Minnesota head coach Jerry Kill returned to the sideline for the first time since September 28 and gave the Gophers an emotional boost, but Syracuse quarterback Terrell Hunt delivered the heroics with a late touchdown run up the middle with 1:14 to play. Hunt’s touchdown late in the fourth quarter gave Syracuse a 20-17 lead after being set up by a great punt return and the defense held on for the Teas Bowl victory by the same score.
Hunt passed for 188 yards and led the Orange with 74 rushing yards and a pair of touchdowns. Hunt’s second touchdown run of the game came on a third and long inside the red zone and took advantage of a Minnesota defense that was selling out on the pass and sucked in to coverage, leaving the middle of he field wide open. Advantage, Hunt.
Minnesota scored two touchdowns in the first three minutes of the fourth quarter, both off the arm of quarterback Mitch Leidner, to turn a 14-3 deficit in to a 17-14 lead. Leidner’s first touchdown pass was a 20-yard pass to Maxx Williams and the second was a 55-yard strike down field to Drew Wolitarsky.
Syracuse had a chance to tie the game at 17-17 late in the fourth quarter, but a 44-yard field goal attempt by Riley Dixon sailed wide right. Minnesota’s ground game took over from there to run some clock, but Syracuse got one more chance and a great punt return by Brisly Estime put the Orange inside the red zone with time no longer a concern. Punter Peter Mortell did not get a great punt off his foot, but he did make what appeared to be a game-saving tackle. Minnesota’s defense came through with a defensive stand with their backs against the wall, but they could not keep Hunt from finding room right up the middle of the field as he ran in to the end zone for the late 20-17 lead.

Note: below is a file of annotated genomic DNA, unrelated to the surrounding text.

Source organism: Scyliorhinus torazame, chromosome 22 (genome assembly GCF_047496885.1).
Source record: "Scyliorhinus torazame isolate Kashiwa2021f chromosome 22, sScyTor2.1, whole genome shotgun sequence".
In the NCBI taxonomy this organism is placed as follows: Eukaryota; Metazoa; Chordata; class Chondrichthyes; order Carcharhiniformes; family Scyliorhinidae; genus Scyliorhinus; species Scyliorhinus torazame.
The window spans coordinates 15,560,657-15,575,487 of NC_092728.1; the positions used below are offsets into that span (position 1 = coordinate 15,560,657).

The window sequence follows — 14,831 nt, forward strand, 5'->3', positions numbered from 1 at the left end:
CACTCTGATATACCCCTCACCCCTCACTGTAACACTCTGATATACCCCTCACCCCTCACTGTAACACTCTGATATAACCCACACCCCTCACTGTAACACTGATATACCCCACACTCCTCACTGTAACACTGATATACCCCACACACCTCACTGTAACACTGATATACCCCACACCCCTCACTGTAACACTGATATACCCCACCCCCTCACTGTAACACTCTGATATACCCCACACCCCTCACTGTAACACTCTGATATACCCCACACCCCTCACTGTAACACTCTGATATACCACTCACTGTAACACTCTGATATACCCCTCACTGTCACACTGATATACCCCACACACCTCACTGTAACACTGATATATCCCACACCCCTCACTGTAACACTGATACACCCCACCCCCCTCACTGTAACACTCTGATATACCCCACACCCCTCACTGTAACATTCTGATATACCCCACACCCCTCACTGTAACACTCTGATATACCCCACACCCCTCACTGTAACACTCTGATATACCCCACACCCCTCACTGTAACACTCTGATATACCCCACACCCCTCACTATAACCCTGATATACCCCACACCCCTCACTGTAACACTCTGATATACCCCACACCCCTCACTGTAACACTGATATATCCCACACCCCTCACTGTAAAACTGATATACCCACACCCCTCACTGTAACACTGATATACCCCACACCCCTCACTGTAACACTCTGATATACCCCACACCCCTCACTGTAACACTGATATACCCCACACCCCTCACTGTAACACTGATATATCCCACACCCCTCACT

Minnesota’s bowl losing streak extends to six games, with the last win coming in the 2004 Music City Bowl. Syracuse picked up their third straight bowl win over a four-year span. Syracuse had won two Pinstripe Bowls and joins ACC newcomer Pittsburgh by winning bowl game sin their first year in the ACC.
Despite the loss, Minnesota caps the most successful season under Kill by once again showing signs of improvement and a preview of things to come in 2014. The Gophers may not be a top Big Ten contender in 2014 but they will certainly not be a team that will be a pushover as they have been over the years for various programs. Next season the Gophers have a challenging Big Ten schedule with road games at Ohio State, Nebraska and Wisconsin in addition to a home game against Michigan. Minnesota also returns to Texas for a road game against TCU in mid-September and they open at home against one of the top FCS programs this season, Eastern Illinois.
Syracuse will have some challenges coming their way in 2014 as well. The Orange will host Louisville and Florida State and Duke at home in ACC play and Syracuse travels to Clemson and Pittsburgh. In non-conference action Syracuse will play Notre Dame in MetLife Stadium and will host Maryland, who moves from the ACC to the Big Ten in 2014.
Jimbo Fisher‘s native and adopted states could soon be crossing paths on the gridiron, this time in the regular season.
Mike Casazza of the Charleston Gazette-Mail was the first to report that West Virginia and Florida State are in talks for a game that would open the 2020 season, and that the two sides were close to finishing the deal. ESPN.com‘s Brett McMurphy subsequently confirmed that report.
The game, which would be the latest iteration in the long-running Chick-fil-A Kickoff series, would be played Sept. 5 at Mercedes-Benz Stadium in Atlanta.
The football programs have met three times previously, with all three coming in the Gator Bowl. As WVU was in the process of moving from the Big East to the Big 12 in February of 2012, it cancelled a 2012-13 home-and-home series with the Seminoles.
The final of what was a trio of FSU wins over WVU came in the last game for Bobby Bowden, the legendary head coach of the Seminoles who coached the Mountaineers for six seasons before leaving for Tallahassee.